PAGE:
There are a number of other reasons why this narrative matters. From Raghavan and Mishra’s account, we learn that a fundamental challenge remained the positioning of the ICWA internationally. The quest for an ‘objective’ study appeared to be a dominant motif. What we now can acknowledge is that ‘objectivity’ as holy grail is indeed hard to accomplish in the best of times. It is a guise that the Global North has often employed to present its knowledge claims as neutral, when indeed they were unmistakably partisan. If as the international relations scholar Robert Cox once asserted, ‘theory is always for someone and for some purpose’, by analogy, there is no harm in coming clean on our own assumptions behind instituting the study of international relations and area studies in India.

The ICWA was set up with a laudable goal – that of encouraging the development of original perspectives relating to international relations and area studies from a distinctively Indian vantage point. There is no apologia that this needs to warrant. The challenge really remained – then and now – one of communicating this intent successfully to the wider world. While it may be hard and indeed misplaced to argue that there is a quintessential Indian take on world affairs, what might be more worthwhile is to argue that context matters in the manner in which we navigate the world. What India encounters, from where we find ourselves in spatial and temporal terms, is bound to throw up its own specificities.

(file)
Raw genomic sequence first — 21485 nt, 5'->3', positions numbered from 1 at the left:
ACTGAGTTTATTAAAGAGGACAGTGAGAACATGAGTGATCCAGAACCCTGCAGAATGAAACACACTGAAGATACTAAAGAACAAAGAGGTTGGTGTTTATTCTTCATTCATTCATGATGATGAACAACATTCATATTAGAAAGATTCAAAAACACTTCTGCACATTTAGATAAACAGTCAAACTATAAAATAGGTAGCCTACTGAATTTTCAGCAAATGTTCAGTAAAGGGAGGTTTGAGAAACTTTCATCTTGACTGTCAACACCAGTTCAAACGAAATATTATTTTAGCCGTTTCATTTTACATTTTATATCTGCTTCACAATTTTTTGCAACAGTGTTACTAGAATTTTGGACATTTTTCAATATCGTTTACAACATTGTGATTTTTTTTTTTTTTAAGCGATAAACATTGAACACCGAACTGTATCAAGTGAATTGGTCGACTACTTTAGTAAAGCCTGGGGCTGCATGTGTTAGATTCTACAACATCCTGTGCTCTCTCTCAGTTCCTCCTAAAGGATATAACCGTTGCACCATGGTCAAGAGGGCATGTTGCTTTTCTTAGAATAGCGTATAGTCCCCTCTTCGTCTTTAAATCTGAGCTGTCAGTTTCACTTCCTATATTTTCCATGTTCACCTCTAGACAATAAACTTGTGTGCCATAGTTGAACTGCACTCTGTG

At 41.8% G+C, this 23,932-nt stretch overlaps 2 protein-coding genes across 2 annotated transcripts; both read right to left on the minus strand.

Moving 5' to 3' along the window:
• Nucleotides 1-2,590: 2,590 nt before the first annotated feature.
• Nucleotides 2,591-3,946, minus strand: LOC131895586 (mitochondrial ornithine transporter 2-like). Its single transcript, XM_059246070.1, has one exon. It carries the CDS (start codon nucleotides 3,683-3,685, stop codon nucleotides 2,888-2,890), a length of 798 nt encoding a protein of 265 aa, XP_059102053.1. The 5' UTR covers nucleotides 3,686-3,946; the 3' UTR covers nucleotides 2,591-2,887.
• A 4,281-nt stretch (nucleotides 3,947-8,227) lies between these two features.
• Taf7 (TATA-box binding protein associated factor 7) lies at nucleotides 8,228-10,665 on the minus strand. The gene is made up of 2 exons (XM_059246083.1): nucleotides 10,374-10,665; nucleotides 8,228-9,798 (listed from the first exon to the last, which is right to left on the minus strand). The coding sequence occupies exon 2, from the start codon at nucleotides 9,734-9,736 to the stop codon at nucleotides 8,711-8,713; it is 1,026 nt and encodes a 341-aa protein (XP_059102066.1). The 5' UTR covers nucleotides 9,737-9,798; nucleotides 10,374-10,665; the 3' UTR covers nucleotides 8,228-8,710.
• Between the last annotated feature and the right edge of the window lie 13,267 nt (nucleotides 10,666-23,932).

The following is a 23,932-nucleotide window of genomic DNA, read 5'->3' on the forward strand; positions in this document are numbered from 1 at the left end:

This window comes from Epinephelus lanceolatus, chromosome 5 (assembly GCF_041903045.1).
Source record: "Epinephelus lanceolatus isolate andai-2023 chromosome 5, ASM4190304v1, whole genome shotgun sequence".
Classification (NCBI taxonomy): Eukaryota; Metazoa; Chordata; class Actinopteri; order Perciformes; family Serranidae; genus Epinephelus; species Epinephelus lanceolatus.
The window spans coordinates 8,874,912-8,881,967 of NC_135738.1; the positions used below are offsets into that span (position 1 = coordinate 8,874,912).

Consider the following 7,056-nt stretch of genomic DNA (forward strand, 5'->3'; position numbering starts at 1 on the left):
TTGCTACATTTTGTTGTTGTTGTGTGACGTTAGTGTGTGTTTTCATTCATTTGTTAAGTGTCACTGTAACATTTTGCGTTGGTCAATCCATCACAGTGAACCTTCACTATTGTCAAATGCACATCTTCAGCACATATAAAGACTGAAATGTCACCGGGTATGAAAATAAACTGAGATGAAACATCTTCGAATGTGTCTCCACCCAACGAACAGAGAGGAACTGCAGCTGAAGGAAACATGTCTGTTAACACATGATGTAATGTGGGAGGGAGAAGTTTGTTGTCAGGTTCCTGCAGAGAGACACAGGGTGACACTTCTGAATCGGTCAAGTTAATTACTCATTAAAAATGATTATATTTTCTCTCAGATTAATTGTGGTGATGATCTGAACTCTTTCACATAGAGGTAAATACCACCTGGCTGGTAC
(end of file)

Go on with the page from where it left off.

Another strand worth gleaning from this account is to learn from the institutional successes and failures that greeted the ICWA. A remarkable success story was the hosting of the Asian Relations Conference in 1946, three years after its founding. Raghavan and Mishra capture persuasively the massive effort that went into this collective endeavour at the ICWA and how it eventually contributed substantially to enhancing the stature of the institution. That the ICWA could pull off a big-ticket international event meant a great deal and its wider import was not lost on domestic audiences. Scholars like Appadorai have suggested that this was a precursor which also had a bearing on the subsequent historic Bandung conference in 1955.

A highlight of the ICWA’s history is its founding of a new institution, the Indian School of International Studies (ISIS). Raghavan and Mishra walk us through its early years and its subsequent merger with Delhi University. The ISIS continued operating from the precincts of the ICWA. This phase also saw the fruits of collaboration both in terms of expertise as well as in the establishment of a ‘joint library’, with an accent on library innovations. Subsequently the ISIS had another re-incarnation, this time with its absorption into Jawaharlal Nehru University (JNU) in 1970. The outcome, it turns out, was calamitous – particularly in terms of the messy ‘bifurcation’ of libraries at both Sapru House and JNU. It resulted in considerable losses of books which were never digitised and whose rare copies cannot be located to this day.